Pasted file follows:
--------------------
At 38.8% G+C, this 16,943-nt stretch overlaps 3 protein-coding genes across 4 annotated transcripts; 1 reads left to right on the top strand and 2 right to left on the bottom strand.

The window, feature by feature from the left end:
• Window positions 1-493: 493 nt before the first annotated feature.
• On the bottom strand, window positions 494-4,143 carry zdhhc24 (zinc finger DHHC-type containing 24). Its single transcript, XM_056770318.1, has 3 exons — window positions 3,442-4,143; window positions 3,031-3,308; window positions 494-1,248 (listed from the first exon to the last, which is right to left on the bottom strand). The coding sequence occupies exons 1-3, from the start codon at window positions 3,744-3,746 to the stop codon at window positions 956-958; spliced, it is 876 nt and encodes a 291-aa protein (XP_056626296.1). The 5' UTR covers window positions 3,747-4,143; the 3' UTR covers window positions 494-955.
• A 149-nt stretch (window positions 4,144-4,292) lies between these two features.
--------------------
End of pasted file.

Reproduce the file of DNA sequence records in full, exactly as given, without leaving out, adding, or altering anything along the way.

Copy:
At 38.8% G+C, this 16,943-nt stretch overlaps 3 protein-coding genes across 4 annotated transcripts; 1 reads left to right on the top strand and 2 right to left on the bottom strand.

The window, feature by feature from the left end:
• Window positions 1-493: 493 nt before the first annotated feature.
• On the bottom strand, window positions 494-4,143 carry zdhhc24 (zinc finger DHHC-type containing 24). Its single transcript, XM_056770318.1, has 3 exons — window positions 3,442-4,143; window positions 3,031-3,308; window positions 494-1,248 (listed from the first exon to the last, which is right to left on the bottom strand). The coding sequence occupies exons 1-3, from the start codon at window positions 3,744-3,746 to the stop codon at window positions 956-958; spliced, it is 876 nt and encodes a 291-aa protein (XP_056626296.1). The 5' UTR covers window positions 3,747-4,143; the 3' UTR covers window positions 494-955.
• A 149-nt stretch (window positions 4,144-4,292) lies between these two features.